2014 Baylor Symposium on Faith and Culture
Thursday, October 23-Saturday, October 25
The deadline for submitting proposals has passed. We are no longer accepting new submissions.
Over the past century, cinema has become the defining medium of Western culture, occupying the role that theater and the novel played in earlier generations. Recent advances in communication technologies allow films to reach global audiences on a vast and previously unimaginable scale.
Christian religious themes have been critically important to film from the earliest days. The cinema has produced vast biblical epics and intimate spiritual studies, sensitive biographical explorations and provocative revisions of scripture, and many sentimental expressions of popular piety. Questions of faith are hardly confined to films that are explicitly religious; rather, these themes permeate all genres of film, often in subtle and unexpected ways.
Cinema represents a vast resource for religious exploration and debate. Film, after all, is a medium appreciated, even loved, by people who would not normally be open to religious messages. And, although the scholarly study of film is a rich field, issues of faith are still underplayed. All too often, both secular-minded critics and Christian viewers routinely miss the varieties of ways—good and bad—in which faith appears in film.
The 2014 Baylor Symposium on Faith and Culture, Faith and Film, invites exploration of the place of Christian faith in cinema, past and present. Investigations need not be limited to explicitly religious works, or even films with overtly religious themes. Presentations are welcome that examine the diversity of expressions of faith and its questions across genres and in both English-language and international works. This is not a forum for scholars of film only; we seek reflection from a broad range of disciplinary perspectives. Presentation proposals are welcome from specialists in film, including directors, screenwriters, and actors, as well as those in communications, philosophy, theology, biblical studies, foreign language studies, political science, literature, the arts, sociology, psychology, business, and other cross-disciplinary areas.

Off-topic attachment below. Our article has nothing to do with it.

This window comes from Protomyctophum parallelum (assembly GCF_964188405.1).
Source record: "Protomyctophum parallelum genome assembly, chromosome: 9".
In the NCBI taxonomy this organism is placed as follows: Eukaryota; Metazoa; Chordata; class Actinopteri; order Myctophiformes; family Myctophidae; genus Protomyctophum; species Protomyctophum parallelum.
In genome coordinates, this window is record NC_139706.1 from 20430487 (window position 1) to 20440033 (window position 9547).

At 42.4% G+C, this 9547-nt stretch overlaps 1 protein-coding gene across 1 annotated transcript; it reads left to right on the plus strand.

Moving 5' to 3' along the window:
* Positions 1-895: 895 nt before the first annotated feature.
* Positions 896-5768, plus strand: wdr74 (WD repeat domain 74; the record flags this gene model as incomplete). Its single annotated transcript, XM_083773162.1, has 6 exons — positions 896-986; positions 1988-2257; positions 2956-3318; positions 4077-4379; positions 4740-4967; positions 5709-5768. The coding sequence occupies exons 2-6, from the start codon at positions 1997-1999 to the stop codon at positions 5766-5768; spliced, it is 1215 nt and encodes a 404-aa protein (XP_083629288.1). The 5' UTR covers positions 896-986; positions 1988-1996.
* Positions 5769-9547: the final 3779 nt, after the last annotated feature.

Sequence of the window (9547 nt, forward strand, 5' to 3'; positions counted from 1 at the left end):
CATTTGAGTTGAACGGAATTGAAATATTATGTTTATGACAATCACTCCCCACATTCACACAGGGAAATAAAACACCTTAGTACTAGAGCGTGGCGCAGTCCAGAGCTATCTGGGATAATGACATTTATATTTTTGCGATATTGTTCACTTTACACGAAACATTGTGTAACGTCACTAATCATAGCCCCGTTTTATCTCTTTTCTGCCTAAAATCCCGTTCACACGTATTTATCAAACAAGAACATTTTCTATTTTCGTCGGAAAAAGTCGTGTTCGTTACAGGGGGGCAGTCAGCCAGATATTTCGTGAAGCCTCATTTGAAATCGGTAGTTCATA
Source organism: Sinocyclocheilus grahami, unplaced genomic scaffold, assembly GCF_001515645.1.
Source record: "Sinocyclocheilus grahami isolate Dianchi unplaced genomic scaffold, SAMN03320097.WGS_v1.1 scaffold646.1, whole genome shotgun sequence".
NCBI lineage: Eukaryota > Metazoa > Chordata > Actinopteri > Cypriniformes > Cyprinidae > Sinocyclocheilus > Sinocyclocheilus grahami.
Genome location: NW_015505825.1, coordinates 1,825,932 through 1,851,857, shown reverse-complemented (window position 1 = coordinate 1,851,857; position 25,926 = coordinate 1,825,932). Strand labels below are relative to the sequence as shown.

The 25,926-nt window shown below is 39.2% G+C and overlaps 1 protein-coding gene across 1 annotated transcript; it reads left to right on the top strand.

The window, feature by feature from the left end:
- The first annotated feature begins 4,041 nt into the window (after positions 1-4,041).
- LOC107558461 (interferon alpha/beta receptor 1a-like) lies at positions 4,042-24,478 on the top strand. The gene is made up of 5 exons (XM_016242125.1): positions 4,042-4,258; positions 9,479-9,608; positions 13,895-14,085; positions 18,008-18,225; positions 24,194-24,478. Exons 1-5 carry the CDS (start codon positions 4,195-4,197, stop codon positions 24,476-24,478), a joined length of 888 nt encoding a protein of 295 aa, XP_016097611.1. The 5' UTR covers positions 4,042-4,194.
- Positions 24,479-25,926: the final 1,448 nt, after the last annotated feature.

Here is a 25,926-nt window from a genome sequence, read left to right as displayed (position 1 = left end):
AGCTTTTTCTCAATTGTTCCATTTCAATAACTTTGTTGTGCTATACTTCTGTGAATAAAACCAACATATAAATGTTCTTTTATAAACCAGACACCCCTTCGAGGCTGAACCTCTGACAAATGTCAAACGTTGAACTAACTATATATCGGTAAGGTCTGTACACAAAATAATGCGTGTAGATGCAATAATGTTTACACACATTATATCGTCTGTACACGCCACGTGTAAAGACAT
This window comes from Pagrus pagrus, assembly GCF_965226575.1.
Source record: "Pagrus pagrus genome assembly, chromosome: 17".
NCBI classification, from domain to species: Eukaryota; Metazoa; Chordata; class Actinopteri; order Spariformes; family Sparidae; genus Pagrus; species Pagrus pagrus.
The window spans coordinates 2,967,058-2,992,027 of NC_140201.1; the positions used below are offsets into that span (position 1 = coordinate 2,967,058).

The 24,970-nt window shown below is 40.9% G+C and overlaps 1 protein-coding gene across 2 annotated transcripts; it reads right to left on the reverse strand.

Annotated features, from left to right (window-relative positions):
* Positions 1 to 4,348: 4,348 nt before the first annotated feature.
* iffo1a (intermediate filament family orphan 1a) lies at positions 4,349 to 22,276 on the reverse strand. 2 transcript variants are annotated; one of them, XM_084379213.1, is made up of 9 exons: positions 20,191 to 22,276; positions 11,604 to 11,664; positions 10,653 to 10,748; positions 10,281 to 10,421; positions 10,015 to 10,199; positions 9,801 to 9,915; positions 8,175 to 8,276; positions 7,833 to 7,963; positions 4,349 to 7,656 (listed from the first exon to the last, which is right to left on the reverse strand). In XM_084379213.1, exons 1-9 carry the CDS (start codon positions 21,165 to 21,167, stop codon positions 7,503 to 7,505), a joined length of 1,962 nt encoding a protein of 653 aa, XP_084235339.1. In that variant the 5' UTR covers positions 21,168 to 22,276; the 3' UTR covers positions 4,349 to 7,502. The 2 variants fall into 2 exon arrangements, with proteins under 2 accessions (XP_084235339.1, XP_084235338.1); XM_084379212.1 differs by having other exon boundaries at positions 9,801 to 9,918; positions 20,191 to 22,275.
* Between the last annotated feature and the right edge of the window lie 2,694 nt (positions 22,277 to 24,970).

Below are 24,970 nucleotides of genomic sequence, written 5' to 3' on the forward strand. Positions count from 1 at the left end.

Possible topics include (but are not limited to):
- Depictions of scriptural or Christian historical events and people
- Religion in sci-fi, fantasy, and horror genres
- Fallenness, conversion, and redemption as cinematic themes
- Religion and violence
- Evangelization and religious education through film
- Artistic creation as a religious act
- Film as theology
- Depictions of sin and evil, grace and forgiveness
- The protagonist's quest as religious pilgrimage
- Anti-religious treatments of belief and believers on screen
- Religion and sexuality: liberation and repression
- Religion in comedy, satire, and parody
- The aesthetics of faith in film
- The box-office economics of showing faith on screen
- Working as Christian movie professionals in Hollywood
- What makes a film "Christian"
- Religion as a force for social and political resistance, rebellion, and reconciliation
- Cultural contact and conflict as the setting for religious experience
- Secular encounters with faith
- Film as a vehicle for moral or religious debate
- Documentary portrayals of real-world religious behavior
- Secular uses of religious beliefs, symbols, and people in film
- Faith in short-form film
- The fate of faith and film in the age of Netflix and binge-watching TV
Proposals for individual papers, panel discussions, responses to current books, and film shorts are welcome. Abstracts of no more than 750 words should be submitted by July 14, 2014 using the online form. Call 254-710-4805 or e-mail email@example.com for more information.